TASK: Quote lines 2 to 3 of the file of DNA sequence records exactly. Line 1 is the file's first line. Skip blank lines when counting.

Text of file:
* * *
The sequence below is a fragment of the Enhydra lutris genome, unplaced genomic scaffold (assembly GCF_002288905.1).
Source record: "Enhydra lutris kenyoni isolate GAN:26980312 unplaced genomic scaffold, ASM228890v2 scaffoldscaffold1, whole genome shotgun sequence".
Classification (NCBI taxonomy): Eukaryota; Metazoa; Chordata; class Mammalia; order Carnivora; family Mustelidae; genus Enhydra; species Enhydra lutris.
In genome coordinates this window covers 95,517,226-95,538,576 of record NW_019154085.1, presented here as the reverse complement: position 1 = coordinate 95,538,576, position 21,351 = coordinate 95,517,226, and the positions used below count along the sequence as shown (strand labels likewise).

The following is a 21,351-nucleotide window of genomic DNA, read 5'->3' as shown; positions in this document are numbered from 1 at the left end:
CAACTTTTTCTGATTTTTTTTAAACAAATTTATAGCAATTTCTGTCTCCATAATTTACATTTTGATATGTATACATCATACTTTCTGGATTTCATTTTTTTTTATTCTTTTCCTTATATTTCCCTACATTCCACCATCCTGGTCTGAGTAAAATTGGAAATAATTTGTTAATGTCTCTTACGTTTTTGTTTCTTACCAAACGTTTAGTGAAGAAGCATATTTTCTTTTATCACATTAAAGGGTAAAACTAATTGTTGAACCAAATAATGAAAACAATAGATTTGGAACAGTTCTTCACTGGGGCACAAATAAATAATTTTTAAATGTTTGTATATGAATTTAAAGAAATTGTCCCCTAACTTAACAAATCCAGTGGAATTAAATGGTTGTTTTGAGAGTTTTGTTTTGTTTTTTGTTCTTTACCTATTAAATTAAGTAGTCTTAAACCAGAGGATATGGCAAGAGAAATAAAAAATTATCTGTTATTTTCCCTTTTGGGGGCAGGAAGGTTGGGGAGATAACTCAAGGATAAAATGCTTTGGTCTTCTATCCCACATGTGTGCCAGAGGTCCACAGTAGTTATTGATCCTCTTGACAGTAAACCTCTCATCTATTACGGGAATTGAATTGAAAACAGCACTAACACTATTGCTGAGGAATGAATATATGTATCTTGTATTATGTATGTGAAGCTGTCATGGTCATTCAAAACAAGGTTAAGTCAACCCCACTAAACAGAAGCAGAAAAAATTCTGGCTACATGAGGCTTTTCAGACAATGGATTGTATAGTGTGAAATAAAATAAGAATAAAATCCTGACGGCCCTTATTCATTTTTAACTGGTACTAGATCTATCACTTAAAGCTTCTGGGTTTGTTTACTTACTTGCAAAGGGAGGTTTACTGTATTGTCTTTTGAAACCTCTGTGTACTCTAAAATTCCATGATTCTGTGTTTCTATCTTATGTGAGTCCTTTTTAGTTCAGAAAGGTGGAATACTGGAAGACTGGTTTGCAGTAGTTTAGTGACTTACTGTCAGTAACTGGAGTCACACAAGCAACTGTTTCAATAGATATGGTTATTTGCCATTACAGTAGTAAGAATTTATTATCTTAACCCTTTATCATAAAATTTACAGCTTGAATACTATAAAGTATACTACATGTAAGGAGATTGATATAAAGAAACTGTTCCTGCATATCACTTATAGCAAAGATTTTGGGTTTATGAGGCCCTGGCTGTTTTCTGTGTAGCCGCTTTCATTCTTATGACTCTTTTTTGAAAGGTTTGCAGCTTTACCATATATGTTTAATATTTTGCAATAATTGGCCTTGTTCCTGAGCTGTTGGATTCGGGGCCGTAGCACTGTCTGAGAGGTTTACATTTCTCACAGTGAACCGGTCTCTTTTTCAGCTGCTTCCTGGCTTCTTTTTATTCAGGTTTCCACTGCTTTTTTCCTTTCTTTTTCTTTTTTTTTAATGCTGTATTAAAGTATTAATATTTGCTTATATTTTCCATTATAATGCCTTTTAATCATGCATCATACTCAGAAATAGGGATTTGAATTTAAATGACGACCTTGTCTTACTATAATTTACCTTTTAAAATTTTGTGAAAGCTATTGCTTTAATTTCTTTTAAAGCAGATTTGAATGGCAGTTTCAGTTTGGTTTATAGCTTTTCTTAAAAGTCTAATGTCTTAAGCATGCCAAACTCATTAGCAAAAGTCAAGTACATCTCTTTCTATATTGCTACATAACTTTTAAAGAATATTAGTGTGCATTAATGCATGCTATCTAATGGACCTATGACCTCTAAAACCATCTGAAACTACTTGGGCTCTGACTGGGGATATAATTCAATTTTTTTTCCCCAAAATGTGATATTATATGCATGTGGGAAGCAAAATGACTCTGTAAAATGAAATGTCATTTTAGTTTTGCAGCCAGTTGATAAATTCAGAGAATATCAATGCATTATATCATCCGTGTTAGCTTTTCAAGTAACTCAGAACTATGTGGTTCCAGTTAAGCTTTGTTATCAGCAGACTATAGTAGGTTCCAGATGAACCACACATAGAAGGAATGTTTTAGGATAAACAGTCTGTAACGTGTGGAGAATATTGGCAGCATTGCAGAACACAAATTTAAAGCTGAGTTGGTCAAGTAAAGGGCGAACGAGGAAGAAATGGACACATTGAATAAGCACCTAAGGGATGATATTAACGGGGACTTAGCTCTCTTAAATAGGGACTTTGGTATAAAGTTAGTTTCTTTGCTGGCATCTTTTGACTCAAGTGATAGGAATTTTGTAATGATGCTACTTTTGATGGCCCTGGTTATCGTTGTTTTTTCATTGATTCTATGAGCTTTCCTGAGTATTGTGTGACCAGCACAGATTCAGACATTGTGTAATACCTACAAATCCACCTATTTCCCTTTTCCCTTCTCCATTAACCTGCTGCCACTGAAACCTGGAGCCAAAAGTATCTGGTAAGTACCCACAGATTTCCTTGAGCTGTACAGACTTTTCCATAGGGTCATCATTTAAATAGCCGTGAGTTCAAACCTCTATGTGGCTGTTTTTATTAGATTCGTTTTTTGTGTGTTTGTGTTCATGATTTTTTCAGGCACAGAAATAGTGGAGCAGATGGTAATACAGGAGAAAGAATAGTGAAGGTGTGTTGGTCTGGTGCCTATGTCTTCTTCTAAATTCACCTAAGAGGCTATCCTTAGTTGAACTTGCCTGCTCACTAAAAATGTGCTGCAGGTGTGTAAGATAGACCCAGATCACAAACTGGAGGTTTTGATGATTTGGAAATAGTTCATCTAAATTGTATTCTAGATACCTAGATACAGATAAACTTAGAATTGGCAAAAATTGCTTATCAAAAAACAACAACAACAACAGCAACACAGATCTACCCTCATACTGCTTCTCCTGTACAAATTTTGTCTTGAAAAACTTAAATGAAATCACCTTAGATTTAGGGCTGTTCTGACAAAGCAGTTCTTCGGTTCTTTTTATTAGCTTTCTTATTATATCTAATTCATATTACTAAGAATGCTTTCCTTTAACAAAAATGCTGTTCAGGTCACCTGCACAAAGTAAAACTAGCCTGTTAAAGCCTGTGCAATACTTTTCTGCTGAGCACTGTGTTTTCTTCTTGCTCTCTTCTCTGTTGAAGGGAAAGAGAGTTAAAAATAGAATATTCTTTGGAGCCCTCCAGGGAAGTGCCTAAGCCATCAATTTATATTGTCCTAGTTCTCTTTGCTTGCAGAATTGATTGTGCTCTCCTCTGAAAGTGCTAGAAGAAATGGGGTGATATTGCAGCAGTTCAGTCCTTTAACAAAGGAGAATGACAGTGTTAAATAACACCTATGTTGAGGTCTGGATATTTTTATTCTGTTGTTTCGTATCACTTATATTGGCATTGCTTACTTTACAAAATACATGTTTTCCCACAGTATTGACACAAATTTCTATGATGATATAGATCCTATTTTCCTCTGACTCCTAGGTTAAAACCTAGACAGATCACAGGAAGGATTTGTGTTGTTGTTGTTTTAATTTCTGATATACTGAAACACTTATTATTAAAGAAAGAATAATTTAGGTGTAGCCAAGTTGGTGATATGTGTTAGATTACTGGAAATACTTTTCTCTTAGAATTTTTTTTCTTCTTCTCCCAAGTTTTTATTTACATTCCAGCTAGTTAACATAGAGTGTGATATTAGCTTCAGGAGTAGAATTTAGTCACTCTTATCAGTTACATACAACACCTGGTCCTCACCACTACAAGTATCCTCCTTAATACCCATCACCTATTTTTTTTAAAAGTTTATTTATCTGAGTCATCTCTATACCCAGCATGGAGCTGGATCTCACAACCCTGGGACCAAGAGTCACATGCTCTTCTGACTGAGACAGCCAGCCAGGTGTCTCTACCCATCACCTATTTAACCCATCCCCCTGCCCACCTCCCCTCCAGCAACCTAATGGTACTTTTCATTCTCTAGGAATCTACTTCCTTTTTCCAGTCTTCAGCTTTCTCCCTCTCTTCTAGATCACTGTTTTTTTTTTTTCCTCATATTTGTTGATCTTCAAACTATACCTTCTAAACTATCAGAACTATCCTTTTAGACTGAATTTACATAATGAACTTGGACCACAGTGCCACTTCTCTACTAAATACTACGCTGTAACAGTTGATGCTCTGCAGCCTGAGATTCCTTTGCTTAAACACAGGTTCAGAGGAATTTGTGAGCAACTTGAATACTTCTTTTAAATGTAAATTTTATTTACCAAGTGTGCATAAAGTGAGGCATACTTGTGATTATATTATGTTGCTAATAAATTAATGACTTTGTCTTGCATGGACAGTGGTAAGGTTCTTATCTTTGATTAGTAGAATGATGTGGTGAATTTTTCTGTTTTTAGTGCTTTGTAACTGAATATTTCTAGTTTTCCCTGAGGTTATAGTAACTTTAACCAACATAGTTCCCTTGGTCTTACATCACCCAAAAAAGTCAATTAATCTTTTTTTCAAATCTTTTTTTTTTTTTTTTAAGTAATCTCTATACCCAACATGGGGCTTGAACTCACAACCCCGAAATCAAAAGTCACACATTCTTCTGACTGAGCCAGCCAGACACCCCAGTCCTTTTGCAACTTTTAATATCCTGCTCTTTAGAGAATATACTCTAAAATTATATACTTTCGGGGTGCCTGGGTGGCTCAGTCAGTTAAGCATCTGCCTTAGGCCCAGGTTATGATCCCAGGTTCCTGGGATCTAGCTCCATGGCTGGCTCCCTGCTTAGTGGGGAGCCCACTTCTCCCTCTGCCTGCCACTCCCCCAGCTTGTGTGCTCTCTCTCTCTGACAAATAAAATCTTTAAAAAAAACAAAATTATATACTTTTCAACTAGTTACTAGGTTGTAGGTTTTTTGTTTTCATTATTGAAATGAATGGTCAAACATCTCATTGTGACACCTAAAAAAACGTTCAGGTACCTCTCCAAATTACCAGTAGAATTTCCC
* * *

Source record: "Enhydra lutris kenyoni isolate GAN:26980312 unplaced genomic scaffold, ASM228890v2 scaffoldscaffold1, whole genome shotgun sequence".
Classification (NCBI taxonomy): Eukaryota; Metazoa; Chordata; class Mammalia; order Carnivora; family Mustelidae; genus Enhydra; species Enhydra lutris.